Accessible Metrics will test your site for alt-text, among other accessibility concerns, and provide a full site report. Full site testing is not yet available to all users, however it is available through private beta.
The WAVE Chrome extension can test for alt text. You can evaluate your website accessibility standing right from your browser. No information will be sent to the WAVE server, guaranteeing you complete privacy.
Tool #4: Usability
Those who are disabled must be able to use your website easily. An easier way to think about usability is as the “user experience.” Usability refers to how your website functions as a user is trying to navigate through it. There cannot be any barriers in terms of usability for those with disabilities.
This can include obstacles like forms without labels, which prevents screen readers from reading forms to blind or low-vision users. It can also include navigation buttons that are not accessible through a keyboard or assistive devices, such as menus that activate on hover only, and not on click or focus.
Since usability has to do with comprehension and function, some of these obstacles cannot be automatically determined, and they require manual testing. However, some accessibility testing tools can test for a variety of usability issues. PowerMapper SiteCheck Usability Test, for example, checks your website usability against US Federal Usability, W3C Guidelines and Wikipedia accessibility guidelines.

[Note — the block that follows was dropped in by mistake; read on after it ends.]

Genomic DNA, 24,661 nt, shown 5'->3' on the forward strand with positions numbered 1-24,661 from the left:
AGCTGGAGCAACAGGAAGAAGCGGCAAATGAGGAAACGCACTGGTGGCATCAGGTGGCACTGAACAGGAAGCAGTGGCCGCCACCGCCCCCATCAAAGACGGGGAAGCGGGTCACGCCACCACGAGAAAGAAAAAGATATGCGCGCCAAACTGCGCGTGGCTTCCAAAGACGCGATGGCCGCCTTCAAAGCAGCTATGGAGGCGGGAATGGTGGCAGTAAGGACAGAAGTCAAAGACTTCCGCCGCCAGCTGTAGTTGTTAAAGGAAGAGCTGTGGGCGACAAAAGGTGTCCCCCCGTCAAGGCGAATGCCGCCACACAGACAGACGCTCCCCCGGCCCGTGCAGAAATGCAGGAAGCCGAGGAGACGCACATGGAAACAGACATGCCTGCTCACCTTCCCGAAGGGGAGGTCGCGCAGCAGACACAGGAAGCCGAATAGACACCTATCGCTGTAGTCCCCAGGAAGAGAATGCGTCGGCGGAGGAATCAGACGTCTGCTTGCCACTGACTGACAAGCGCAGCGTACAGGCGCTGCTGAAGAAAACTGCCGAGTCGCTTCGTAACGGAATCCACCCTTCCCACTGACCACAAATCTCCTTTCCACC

Tool #5: Empty Links
Those who are visually impaired will struggle to understand the context of links on a website if there is not accessible text paired with the link. The link text allows a screen reader to interpret it and communicate back to the user. If your links do not have some form of text replacement they are considered “empty links” and violate website accessibility guidelines.
Check your website for empty links using a tool like the Online Website Link Checker or Accessible Metrics.
Tool #6: Screen Reader Test
A lot of web accessibility issues circle back to the use of screen readers. Therefore, it may be smart to do an overall test on your website to see how compatible it is with a screen reader. A simple tool to complete this task is JAWS (for Windows) or Voiceover (for Mac).
Tool #7: Ongoing Maintenance
Accessibility is going to be constantly changing because the world of technology is evolving so rapidly. Consistently using a tool like Accessible Metrics site scanner will show you potential accessibility issues and give you actionable solutions. Web accessibility testing is not a one time to-do, it’s an ongoing process. Keep up on overall compliance to protect your website.
It’s important to test your website to make sure it is fully accessible to everyone. These automated tools are a great start to making sure your site is safe from lawsuits. Download the Ultimate Website Accessibility Checklist to learn more about common accessibility risks and complete the testing process.